I am still in Nappanee, IN. This morning I spoke at Nappanee Brethren in Christ Church on the theme “Seeing the Peoples of the World through Jesus-glasses.” The pastor here is Jeff Williams.

Nappanee has half-apples all over the city, decorated with various themes. The one below sits, appropriately, outside a bank.

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Tomorrow I will have lunch in Fort Wayne with our long-time friend, Martha Rickman, and then fly home.

Trip to Indiana

March 8, 2014 - Leave a Response

On Friday, March 7, 2014, I flew to Fort Wayne, IN, and then got a rental car to drive to Nappanee for two meetings relating to my work for Brethren in Christ (BIC) World Missions.

On the drive through the country I saw many small flocks of Horned larks. They flit low above the ground in open fields. The Horned lark is our only native  lark. It “horns” are little tufts of feathers, visible only at close range, so as I drove along, I was not able to see the horns. I see a few Horned larks occasionally in my part of PA in the winter, but I saw many here in IN.

On the internet you can see many beautiful photos of this bird, but I couldn’t find any that were not  copyrighted, so I cannot  post any here for you.

At Kendallville I saw signs advertising the Mid-America Windmill Museum, but it is closed for the winter. I think I would have enjoyed the museum, recalling the functioning windmill that we had on the farm where I grew up at Chambersburg, PA.  The windmill still stands there but is no longer operating. Here is a photo of a typical small-farm windmill, not far from Nappanee.

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I am staying at The Inn at Amish Acres in Nappanee.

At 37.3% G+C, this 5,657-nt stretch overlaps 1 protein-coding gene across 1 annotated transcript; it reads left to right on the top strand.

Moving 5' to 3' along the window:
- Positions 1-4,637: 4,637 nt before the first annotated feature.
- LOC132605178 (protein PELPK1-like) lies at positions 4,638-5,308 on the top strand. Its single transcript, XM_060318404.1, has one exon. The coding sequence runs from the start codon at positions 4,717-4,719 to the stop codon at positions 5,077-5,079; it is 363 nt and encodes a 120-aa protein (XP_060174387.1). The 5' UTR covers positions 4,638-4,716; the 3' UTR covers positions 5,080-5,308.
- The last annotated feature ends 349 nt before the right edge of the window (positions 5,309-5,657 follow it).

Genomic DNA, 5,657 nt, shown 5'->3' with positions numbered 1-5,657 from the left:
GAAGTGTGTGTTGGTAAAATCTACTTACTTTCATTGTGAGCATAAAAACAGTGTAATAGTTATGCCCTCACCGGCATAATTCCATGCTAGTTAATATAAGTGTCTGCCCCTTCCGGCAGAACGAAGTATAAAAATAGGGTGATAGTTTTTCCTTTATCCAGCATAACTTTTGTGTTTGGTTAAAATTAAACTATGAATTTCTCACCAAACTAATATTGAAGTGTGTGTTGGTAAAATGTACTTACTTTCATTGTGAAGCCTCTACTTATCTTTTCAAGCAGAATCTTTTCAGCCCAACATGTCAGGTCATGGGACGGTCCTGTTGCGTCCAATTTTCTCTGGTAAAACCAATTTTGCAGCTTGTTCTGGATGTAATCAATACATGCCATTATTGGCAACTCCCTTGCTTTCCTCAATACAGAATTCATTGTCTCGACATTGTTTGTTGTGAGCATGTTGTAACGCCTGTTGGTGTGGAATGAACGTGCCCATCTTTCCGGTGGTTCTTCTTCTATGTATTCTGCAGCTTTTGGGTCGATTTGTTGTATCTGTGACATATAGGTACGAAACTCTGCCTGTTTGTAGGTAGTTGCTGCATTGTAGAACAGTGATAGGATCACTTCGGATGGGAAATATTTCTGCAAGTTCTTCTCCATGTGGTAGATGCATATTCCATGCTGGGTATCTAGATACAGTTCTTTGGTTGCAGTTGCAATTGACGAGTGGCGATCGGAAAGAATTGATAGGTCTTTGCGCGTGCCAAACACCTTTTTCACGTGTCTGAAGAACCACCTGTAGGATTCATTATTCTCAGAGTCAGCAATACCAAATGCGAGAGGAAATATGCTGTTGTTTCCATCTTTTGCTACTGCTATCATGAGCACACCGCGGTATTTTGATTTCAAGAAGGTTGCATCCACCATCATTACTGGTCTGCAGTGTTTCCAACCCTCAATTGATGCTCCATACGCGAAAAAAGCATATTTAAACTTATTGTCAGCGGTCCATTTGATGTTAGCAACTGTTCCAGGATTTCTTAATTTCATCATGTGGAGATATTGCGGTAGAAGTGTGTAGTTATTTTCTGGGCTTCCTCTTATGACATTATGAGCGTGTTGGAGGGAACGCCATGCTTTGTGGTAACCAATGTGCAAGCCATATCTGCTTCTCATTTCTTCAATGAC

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Quilts are for sale in the lobby. And the rooms have a quilt-like touch.

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Amish Acres is closed for the winter, but in other seasons you can visit buildings with Amish furnishings and a theater in a  round barn.

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On Friday evening and Saturday I attended the annual meeting of the Great Lakes Conference of the Brethren in Christ Church. John Zuck is the bishop. We met at Union Grove Church, which is a former grade school building (think modern, not old-fashioned). The pastor is Darin Simms. I also met several pastors whom I had not met before.

I set up a display of books and literature about BIC World Missions. I had many meaningful conversations with individuals about missions. On Saturday I gave devotional thoughts and an update about the work of our missions department.

On Saturday evening I drove to nearby Bremen to have dinner in the home of David and Sabina Rosentrater. I first learned to know Sabina years ago at Manor BIC Church in Lancaster County, PA, when I was pastor there and she was a teenager.

Shaker Village

February 23, 2014 - One Response

While we were in Wilmore, KY, for the renewal conference described in a previous blog, we drove to Shaker Village, about 2o miles south of Lexington, for dinner.

The Shakers were a religious sect founded on the teachings of Ann Lee. They practiced a celibate and communal lifestyle and practiced equality of sexes. Today they are remembered most for their style of music and furniture. Shaker Village is maintained as a reminder of the Shakers and their way of life.

In winter meals are served in the winter kitchen, located in the cellar of this building, known as the West Family House.

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The evening we went to  the kitchen we were the only customers!

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On the Village grounds sugar maple sap is dripping into buckets.